This icon is known as Christ Pantocrator, “Ruler of All”.  In this year of church-homelessness I have been blessed by this visual, physical reminder that God has all things in His control and that he steadily cares for us.  As the prayer reads:  “You have shown Your customary love towards mankind...”  Customary, as in habitual, constant.  What grace.

So my day went on and the afternoon found me in study at my desk._MG_4776It’s a cherished spot in our home.  The children love the special occasions when I let them do work there, but most of the time it is a place set aside just for me.  Again, for whatever reason, I turned my chair around and looked across the room.  I have there hanging a print of Christ praying in Gethsemane.  It was an image clipped from a Ladies Home Journal in 1922 and carefully matted with strips of cardboard by a loving hand.  I’d purchased it at a thrift store, stunned by the care someone had given to preserve the cheap print.

Well, the face was glowing bright.

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My first thought was that I’d never noticed how drastically the painting was done; like a Rembrandt with his startling use of shadow and light that made the bright points of the painting near leap off the canvas.  I kept staring and was suddenly sure that something was different; the painting had never been so striking before.  I got up and walked toward it.  All of a sudden the light calmed flat as my presence interrupted a singular ray of light that had pierced the filigree on my front porch, sliced through the uppermost corner of one of the tall windows and hit solely upon the inch-wide face of Christ, leaving the rest of the painting in shadow.

I stepped back and the face filled with that singular light again.  In another moment the light had shifted and was gone.

Again, God leaves margin; there is nothing miraculous in sunlight striking where it pleases as the earth rotates and orbits the sun.  It is, however, highly unlikely that the face of Christ in two distinct works of art would be illuminated singularly twice in one day and that both times I would pause uncharacteristically in my work and witness it.

I was hesitant to tell my husband; afraid I’d be dismissed as the sort who saw the Virgin Mary in a tortilla or something of that sort.  But it felt so special, so astonishing, that at evening’s end I did share it with him.  He shared my wonder and my pleasure and the mystery of it.  We didn’t try to wrangle a meaning out of it.  I was left with two strong emotions:  joy and surprise.  It was the feeling when you know someone thought of you especially and sent you flowers or a note.  That “I am noticed and loved” sort of pleasure.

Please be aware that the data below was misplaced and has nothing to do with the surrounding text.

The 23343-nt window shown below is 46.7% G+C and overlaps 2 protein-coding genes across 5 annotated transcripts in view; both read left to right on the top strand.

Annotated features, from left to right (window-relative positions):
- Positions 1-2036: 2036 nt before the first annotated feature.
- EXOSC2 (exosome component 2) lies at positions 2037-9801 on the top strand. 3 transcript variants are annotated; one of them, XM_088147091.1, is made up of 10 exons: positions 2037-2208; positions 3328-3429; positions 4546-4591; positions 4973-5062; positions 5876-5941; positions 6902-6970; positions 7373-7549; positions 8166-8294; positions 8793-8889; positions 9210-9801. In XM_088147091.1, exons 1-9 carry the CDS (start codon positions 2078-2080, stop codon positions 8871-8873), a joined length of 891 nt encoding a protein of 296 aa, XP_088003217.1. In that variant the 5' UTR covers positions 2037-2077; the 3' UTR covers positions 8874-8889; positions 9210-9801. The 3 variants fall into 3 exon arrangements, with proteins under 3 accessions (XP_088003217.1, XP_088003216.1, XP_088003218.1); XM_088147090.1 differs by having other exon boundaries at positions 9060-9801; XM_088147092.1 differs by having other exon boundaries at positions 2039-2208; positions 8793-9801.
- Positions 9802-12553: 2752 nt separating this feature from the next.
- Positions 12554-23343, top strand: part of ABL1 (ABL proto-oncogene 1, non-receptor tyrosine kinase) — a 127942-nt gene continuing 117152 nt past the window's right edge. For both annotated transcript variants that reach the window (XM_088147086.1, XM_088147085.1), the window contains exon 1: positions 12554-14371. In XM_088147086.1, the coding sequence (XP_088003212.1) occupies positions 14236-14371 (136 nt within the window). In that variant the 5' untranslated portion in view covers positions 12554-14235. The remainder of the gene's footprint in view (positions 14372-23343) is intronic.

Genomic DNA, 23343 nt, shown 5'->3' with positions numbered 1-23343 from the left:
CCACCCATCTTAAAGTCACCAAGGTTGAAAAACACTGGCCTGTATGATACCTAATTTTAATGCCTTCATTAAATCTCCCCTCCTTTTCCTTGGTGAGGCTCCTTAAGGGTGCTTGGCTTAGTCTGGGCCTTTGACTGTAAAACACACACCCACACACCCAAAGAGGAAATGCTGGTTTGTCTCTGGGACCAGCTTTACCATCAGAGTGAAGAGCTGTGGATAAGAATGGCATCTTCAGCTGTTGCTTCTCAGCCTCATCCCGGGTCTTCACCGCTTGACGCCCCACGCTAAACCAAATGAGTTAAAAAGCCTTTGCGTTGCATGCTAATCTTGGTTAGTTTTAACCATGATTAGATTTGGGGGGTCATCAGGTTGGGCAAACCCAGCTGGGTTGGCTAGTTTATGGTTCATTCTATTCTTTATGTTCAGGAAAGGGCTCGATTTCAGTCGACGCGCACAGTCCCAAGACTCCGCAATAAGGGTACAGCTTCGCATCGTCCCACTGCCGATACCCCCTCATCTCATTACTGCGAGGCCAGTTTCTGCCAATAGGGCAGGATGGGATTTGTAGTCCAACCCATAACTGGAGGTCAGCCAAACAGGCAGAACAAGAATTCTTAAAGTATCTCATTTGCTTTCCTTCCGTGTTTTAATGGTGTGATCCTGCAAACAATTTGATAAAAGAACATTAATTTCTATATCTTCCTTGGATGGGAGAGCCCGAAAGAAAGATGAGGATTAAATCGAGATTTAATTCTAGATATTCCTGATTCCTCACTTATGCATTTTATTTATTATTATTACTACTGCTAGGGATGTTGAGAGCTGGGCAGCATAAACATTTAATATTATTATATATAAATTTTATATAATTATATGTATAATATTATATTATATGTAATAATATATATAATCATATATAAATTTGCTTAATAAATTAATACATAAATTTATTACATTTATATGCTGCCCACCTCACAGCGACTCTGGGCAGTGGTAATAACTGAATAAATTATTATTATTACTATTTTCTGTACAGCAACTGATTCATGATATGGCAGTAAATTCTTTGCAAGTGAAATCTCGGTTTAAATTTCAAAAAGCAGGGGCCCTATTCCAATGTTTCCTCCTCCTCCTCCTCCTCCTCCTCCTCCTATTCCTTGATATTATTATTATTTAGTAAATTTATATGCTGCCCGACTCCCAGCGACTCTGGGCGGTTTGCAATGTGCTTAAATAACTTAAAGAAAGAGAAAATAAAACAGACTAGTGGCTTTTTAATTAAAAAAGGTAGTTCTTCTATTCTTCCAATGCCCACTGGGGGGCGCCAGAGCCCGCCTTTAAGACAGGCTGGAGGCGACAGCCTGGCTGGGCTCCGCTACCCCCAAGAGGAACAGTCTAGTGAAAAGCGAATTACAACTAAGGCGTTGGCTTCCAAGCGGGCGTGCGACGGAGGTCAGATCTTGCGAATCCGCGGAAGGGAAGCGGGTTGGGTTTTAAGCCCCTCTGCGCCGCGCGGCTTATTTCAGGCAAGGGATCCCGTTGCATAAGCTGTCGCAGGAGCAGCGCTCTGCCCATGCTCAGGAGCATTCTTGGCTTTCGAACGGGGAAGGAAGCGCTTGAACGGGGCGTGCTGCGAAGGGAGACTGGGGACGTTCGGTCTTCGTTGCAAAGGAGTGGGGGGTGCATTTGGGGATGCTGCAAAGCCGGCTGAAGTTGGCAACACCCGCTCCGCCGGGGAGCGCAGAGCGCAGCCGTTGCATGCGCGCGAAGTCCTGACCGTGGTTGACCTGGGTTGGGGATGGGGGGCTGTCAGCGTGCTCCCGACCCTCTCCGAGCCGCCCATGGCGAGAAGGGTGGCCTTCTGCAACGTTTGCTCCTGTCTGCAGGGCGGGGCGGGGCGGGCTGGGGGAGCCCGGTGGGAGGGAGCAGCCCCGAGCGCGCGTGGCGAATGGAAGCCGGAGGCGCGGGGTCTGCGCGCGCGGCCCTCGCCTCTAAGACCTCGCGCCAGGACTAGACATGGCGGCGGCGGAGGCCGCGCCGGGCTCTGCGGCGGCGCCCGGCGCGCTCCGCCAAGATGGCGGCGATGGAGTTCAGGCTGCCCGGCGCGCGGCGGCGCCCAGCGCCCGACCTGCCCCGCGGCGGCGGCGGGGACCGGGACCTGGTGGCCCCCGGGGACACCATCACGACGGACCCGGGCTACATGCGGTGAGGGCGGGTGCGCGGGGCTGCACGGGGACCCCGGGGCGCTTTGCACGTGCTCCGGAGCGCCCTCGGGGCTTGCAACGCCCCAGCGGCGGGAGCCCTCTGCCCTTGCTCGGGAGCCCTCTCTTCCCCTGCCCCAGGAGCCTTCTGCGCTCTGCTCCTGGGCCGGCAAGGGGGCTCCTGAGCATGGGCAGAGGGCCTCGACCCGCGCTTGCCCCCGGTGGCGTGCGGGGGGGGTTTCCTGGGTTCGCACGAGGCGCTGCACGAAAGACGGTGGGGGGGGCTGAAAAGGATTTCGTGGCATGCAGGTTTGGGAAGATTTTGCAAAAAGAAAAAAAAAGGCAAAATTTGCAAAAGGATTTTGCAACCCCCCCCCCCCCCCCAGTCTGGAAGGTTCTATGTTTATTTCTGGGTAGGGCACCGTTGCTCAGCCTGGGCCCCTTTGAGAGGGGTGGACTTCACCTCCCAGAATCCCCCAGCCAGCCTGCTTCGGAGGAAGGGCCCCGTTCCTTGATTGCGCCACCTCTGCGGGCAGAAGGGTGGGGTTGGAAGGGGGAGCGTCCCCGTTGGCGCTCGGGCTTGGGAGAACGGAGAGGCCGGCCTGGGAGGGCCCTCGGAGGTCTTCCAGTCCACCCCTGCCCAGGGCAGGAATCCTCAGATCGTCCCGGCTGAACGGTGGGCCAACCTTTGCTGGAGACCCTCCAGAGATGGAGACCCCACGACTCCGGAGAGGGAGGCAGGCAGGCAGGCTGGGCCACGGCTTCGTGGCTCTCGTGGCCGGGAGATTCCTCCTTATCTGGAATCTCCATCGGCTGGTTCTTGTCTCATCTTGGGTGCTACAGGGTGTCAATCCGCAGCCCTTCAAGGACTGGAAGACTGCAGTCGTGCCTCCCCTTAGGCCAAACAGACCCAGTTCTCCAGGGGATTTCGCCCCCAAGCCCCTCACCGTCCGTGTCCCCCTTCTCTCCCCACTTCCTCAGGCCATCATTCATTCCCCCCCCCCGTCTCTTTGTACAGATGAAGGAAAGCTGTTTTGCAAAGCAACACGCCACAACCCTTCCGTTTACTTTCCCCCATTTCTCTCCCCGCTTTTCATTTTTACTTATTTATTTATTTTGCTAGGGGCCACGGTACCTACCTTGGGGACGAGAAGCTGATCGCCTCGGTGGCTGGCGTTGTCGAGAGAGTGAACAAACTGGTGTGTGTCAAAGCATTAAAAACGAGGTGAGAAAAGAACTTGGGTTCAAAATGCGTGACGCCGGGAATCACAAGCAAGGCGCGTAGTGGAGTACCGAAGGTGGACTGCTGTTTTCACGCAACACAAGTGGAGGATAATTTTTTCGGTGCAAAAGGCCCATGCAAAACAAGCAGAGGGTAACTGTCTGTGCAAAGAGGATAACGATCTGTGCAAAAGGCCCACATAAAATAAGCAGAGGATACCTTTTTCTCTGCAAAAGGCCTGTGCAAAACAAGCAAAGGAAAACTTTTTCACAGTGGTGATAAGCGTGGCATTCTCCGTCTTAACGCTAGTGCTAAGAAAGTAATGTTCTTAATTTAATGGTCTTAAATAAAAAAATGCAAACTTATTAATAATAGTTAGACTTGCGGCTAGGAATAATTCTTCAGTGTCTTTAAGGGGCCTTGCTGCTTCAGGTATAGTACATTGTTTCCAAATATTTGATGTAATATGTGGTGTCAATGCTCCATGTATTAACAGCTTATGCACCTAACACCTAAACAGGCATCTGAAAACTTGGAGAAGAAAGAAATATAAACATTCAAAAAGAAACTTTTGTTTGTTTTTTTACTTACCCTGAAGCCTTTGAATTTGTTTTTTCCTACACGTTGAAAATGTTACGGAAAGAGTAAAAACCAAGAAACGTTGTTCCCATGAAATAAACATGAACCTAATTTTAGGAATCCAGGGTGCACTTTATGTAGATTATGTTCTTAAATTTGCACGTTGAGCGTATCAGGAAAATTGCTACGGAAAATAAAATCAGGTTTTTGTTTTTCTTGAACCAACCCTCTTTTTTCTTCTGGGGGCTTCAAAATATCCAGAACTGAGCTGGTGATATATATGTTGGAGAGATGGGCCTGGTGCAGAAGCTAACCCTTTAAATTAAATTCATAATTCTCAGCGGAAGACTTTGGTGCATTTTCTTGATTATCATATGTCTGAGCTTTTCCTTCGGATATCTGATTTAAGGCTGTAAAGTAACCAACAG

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I had sent the children up to their rooms to clean, my disapproval a palpable presence in the house.  There was a nudge in my spirit though, and I was drawn to the morning prayer.  God filled my heart with the words;

“Arising from sleep, I thank You, O Most Holy Trinity, that, for the sake of Your great kindness and long-suffering, You have not had indignation against me, for I am slothful and sinful.  Neither have You destroyed me in my transgressions. But You have shown Your customary love toward mankind, and have raised me up as I lay in heedlessness…”

Daily He extends mercy and grace.  Daily I fall into sin and repent of it bitterly.  I resolve in my heart to hold my tongue, to exercise more patience and grace, and daily I must repent of my failings to do so.  I was ashamed that I had offered my children less than I had received.  I called them downstairs.

I read them the prayer and tears filled my eyes.  I told them the story of the debtor who was forgiven his great debt and then had demanded unjustly the payment of a small debt from another in anger.  I told them that I had no grounds on which to withhold forgiveness and mercy from them when they failed, because forgiveness and mercy were not withheld from me when I did. Seventy times seventy times seventy.  I looked into their eyes that swam with emotion which matched my own.  I said, “You will screw up, just as I do.  But I will forgive you as I have been forgiven, and each of us will try again.  God promises to forgive our every failing and to help us to do what is right.”

The prayer writes of the “customary love” that God has for us, and that is just what I seek to grow in; customary, habitual, constant love, a reflex of sorts towards compassion and mercy and kindness.  The experience with the light last week has reminded me of God’s presence with us, His interest in us, and His lovingkindness towards us.  The prayer has reminded me to extend that great mercy and love to those who’d be most keenly effected by the absence of it in my words and actions, my children.

God whispers in His Word and in our hearts and through art and burning bushes, and let us pause so that we do not miss a word of it.

 

On a Sabbath Made Strange

The song played as we drove.  We laced our fingers together, which was way too warm and just right.  Tears rolled freely down my face as the passing landscape smeared by.

We’d been invited to lunch with dear friends; we had looked forward to sharing of their warm hospitality and always-wonderful food, but we had to cancel.  The raging waves of grief were breaking hard on our first Sunday as “homeless” Christians.  We needed to drive, so we drove.